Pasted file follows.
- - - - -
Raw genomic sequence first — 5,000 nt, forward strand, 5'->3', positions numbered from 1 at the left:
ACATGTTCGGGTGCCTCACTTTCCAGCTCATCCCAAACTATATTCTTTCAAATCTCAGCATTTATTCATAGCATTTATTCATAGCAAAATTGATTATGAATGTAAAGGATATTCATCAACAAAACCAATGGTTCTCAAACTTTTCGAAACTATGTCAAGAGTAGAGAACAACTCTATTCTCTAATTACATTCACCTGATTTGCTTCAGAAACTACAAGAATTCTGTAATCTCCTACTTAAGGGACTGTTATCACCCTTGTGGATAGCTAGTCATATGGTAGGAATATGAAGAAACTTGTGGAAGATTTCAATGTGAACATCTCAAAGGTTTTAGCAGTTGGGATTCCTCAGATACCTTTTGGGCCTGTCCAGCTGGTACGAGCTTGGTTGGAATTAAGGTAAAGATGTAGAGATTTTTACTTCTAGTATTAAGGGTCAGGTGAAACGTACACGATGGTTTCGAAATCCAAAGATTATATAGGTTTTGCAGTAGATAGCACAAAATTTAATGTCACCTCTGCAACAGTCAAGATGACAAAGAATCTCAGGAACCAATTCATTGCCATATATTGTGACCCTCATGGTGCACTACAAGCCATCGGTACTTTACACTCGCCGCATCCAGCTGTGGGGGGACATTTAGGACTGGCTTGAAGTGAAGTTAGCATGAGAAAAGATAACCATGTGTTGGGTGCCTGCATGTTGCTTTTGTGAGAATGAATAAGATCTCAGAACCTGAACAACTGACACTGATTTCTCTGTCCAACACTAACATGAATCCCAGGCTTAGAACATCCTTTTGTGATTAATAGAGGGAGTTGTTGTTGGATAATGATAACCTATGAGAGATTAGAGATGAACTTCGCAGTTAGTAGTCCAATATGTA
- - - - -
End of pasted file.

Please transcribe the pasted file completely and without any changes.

Raw genomic sequence first — 5,000 nt, forward strand, 5'->3', positions numbered from 1 at the left:
ACATGTTCGGGTGCCTCACTTTCCAGCTCATCCCAAACTATATTCTTTCAAATCTCAGCATTTATTCATAGCATTTATTCATAGCAAAATTGATTATGAATGTAAAGGATATTCATCAACAAAACCAATGGTTCTCAAACTTTTCGAAACTATGTCAAGAGTAGAGAACAACTCTATTCTCTAATTACATTCACCTGATTTGCTTCAGAAACTACAAGAATTCTGTAATCTCCTACTTAAGGGACTGTTATCACCCTTGTGGATAGCTAGTCATATGGTAGGAATATGAAGAAACTTGTGGAAGATTTCAATGTGAACATCTCAAAGGTTTTAGCAGTTGGGATTCCTCAGATACCTTTTGGGCCTGTCCAGCTGGTACGAGCTTGGTTGGAATTAAGGTAAAGATGTAGAGATTTTTACTTCTAGTATTAAGGGTCAGGTGAAACGTACACGATGGTTTCGAAATCCAAAGATTATATAGGTTTTGCAGTAGATAGCACAAAATTTAATGTCACCTCTGCAACAGTCAAGATGACAAAGAATCTCAGGAACCAATTCATTGCCATATATTGTGACCCTCATGGTGCACTACAAGCCATCGGTACTTTACACTCGCCGCATCCAGCTGTGGGGGGACATTTAGGACTGGCTTGAAGTGAAGTTAGCATGAGAAAAGATAACCATGTGTTGGGTGCCTGCATGTTGCTTTTGTGAGAATGAATAAGATCTCAGAACCTGAACAACTGACACTGATTTCTCTGTCCAACACTAACATGAATCCCAGGCTTAGAACATCCTTTTGTGATTAATAGAGGGAGTTGTTGTTGGATAATGATAACCTATGAGAGATTAGAGATGAACTTCGCAGTTAGTAGTCCAATATGTA